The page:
Commons environmentalism mobilized: The western North Carolina alliance and the cut the clearcutting! Campaign

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" The people have spoken with a loud voice , " Mary Kelly declared as she and other Western North Carolina Alliance activists delivered an enormous petition to the U.S. Forest Service's Asheville office on Cut the Clearcutting! Day in 1989. "Wow," responded Forest Supervisor Bjorn Dahl, staring at the giant document. Fully unfurled, the petition stretched more than four city blocks. It contained no fewer than 15,500 signatures. More than two hundred people representing at least twelve mountain counties marched the massive ribbon of names through the streets of Asheville to National Forests in North Carolina headquarters. Armed with hand-lettered signs, banners, and a large American flag, they had spent the last two hours listening to speeches and traditional mountain music in the plaza downtown. Hunters, loggers, fiddlers, foresters, biologists, potters, and organizers took turns at the microphone, some with mountain accents and some without. Despite overcast skies and chilly weather, their mood was jubilant.1 This April 15 street demonstration built on years of anticlearcutting activism in Appalachian North Carolina. The petition and rally carried local forest watchdogs' best hopes for reversing Forest Service policy in the region, which here as elsewhere favored large-scale clearcut timber harvesting above all other methods. Western North Carolina's widely beloved Nantahala and Pisgah National Forests contained nearly one million woodland acres. The Western North Carolina Alliance (WNCA), a regional grassroots environmental organization founded in the early 1980s, had organized Cut the Clearcutting! Day as the culmination of an intense four-month campaign of public opposition to clearcutting in these forests. The enormous petition served as a campaign centerpiece. With it organizers intended to showcase the breadth and depth of hostility to clearcutting in the region. They gathered the signatures in a coordinated multicounty effort, knocking on doors and setting up signing stations at convenience stores, supermarkets, and tire shops.2 Organizers planned Cut the Clearcutting! Day's spirited events to maximize publicity for the petition's delivery and for the larger anticlearcutting effort. In the rally, they also showcased the WNCA's trademark brand of commons-friendly environmentalism. Many mountain residents valued the Nantahala and Pisgah as commons harvest grounds rather than as untouched wilderness. In the crowd, protesters carried posters reflecting these harvest relationships with the woods. "Stop Clearcutting Says Forester" read one such sign. "Bearhunters against Clearcutting" trumpeted another. "We Oppose Clearcutting NOT Logging," proclaimed a third. Much of the rhetoric from the stage echoed these messages. "We can put those logs on those trucks," thundered Alliance member Bob Padgett in his anticlearcutting speech. Padgett, a U.S. Forest Service retiree and active private forester, delivered one of many addresses emphasizing the productive value of Appalachian forests.3 As these signs and speeches demonstrated, the Alliance's anticlearcutting campaign drew its central strength not from wilderness environmentalism but from a different source. The idea of wilderness, emphasizing as it did an absence of people and of human work in the woods, failed to resonate with many longtime mountain residents. It often seemed to them elitist, economically unsound, and historically dishonest. Thus wilderness-inspired environmental campaigns typically gained little traction among mountain people. Yet as the boisterous Alliance rally and the eventual total of more than sixteen thousand petition signatures clearly proved, mountain people could be passionate, effective, and ambitious defenders of Appalachian forests. In western North Carolina, they fought clearcutting and other industrial development of the region's woodlands with remarkable vigor and tenacity. In Cut the Clearcutting! and in other campaigns, WNCA members championed forest protection goals so far reaching that national environmental groups were unwilling to support them. Yet the Alliance won widespread backing for these bold initiatives from a diverse array of mountain residents. Just as elsewhere, post-World War II battles over forest resources pitted industrialists against environmentalists. In western North Carolina, however, commons users-who were typically rural and often working class-served as swing voters in these battles. The side that most effectively hitched its wagon to commons culture usually won. Wilderness opponents in the late 1970s, for instance, ceaselessly touted commons concerns as they (quite successfully) fought proposed Pisgah and Nantahala additions to the federal wilderness system.4 With its Cut the Clearcutting! campaign, the Western North Carolina Alliance tapped the latent power of commons culture, this time for an environmentalist cause. The WNCA framed its opposition to clearcutting as a form of commons forest defense. The organization decoupled the issue of forest protection from the question of wilderness preservation and hitched it instead to widely shared concerns about the wooded mountain commons. This strategy succeeded in making the Alliance's anticlearcutting position attractive even to many mountain inhabitants who did not ordinarily consider themselves environmentalists. Moreover, with its petition drive, the WNCA provided rural mountain residents with an organized political channel through which to express their protectionist stance. Presented with this opportunity, residents leaped. "Give me that. I'll take it home and get my folks to sign that."5 In effect, though they never used the term, WNCA activists pioneered a form of commons environmentalism. As a result, what Mary Kelly told Bjorn Dahl at Cut the Clearcutting! Day was no exaggeration. "The people have spoken with a loud voice. They do not like what clearcutting is doing to our mountains."6.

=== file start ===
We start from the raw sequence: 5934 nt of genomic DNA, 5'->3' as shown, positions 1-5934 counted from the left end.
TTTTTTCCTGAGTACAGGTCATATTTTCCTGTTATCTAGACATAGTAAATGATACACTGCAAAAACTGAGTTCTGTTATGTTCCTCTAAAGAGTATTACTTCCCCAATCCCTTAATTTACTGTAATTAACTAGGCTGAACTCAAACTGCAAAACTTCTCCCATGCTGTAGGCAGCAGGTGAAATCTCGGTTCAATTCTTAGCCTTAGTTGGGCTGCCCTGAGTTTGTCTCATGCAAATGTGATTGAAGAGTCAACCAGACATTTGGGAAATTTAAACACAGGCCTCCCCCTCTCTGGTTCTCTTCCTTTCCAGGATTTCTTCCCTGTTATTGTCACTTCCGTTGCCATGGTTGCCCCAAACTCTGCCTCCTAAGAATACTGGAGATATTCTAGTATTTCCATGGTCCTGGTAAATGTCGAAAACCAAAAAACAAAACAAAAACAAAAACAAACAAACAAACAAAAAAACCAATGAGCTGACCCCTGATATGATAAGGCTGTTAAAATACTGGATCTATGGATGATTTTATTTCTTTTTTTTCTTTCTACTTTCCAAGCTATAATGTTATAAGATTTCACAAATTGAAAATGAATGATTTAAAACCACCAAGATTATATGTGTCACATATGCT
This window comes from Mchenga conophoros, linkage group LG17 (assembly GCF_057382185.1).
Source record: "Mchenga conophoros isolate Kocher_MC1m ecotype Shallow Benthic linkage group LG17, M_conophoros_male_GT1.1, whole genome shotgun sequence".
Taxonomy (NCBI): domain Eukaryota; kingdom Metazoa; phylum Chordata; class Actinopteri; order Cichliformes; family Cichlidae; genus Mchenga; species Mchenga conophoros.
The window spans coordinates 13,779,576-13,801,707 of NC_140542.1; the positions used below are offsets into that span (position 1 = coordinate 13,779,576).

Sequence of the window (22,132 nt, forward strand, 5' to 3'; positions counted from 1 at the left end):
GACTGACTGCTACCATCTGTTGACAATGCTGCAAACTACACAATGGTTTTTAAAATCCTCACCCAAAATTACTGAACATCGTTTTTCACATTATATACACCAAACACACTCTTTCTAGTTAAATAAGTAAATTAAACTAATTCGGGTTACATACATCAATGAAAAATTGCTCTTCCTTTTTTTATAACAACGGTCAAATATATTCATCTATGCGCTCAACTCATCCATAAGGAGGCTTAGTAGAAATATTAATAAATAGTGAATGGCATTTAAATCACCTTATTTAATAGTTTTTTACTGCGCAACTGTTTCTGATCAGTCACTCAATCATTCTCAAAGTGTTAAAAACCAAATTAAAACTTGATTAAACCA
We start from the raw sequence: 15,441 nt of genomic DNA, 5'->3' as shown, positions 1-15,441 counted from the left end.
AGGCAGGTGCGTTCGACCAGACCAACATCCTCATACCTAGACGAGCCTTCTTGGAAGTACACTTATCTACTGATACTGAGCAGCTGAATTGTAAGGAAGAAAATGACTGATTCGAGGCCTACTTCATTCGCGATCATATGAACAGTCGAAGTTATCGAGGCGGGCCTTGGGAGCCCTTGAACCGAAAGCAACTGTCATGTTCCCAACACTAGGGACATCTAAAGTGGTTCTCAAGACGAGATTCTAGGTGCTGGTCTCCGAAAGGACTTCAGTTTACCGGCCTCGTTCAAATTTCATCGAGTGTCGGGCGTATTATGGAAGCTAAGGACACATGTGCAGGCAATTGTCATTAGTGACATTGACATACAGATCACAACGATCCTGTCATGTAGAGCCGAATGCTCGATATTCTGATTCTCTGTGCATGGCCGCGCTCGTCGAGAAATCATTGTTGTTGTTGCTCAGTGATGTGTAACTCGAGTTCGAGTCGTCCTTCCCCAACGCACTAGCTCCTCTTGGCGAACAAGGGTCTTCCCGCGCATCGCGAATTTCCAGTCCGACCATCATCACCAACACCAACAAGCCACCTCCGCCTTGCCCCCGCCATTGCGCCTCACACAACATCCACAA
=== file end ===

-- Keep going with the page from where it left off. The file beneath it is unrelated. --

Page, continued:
Original languageEnglish
Title of host publicationMountains of Injustice
Subtitle of host publicationSocial and Environmental Justice in Appalachia
Number of pages27
StatePublished - 2011

ASJC Scopus subject areas

  • General Social Sciences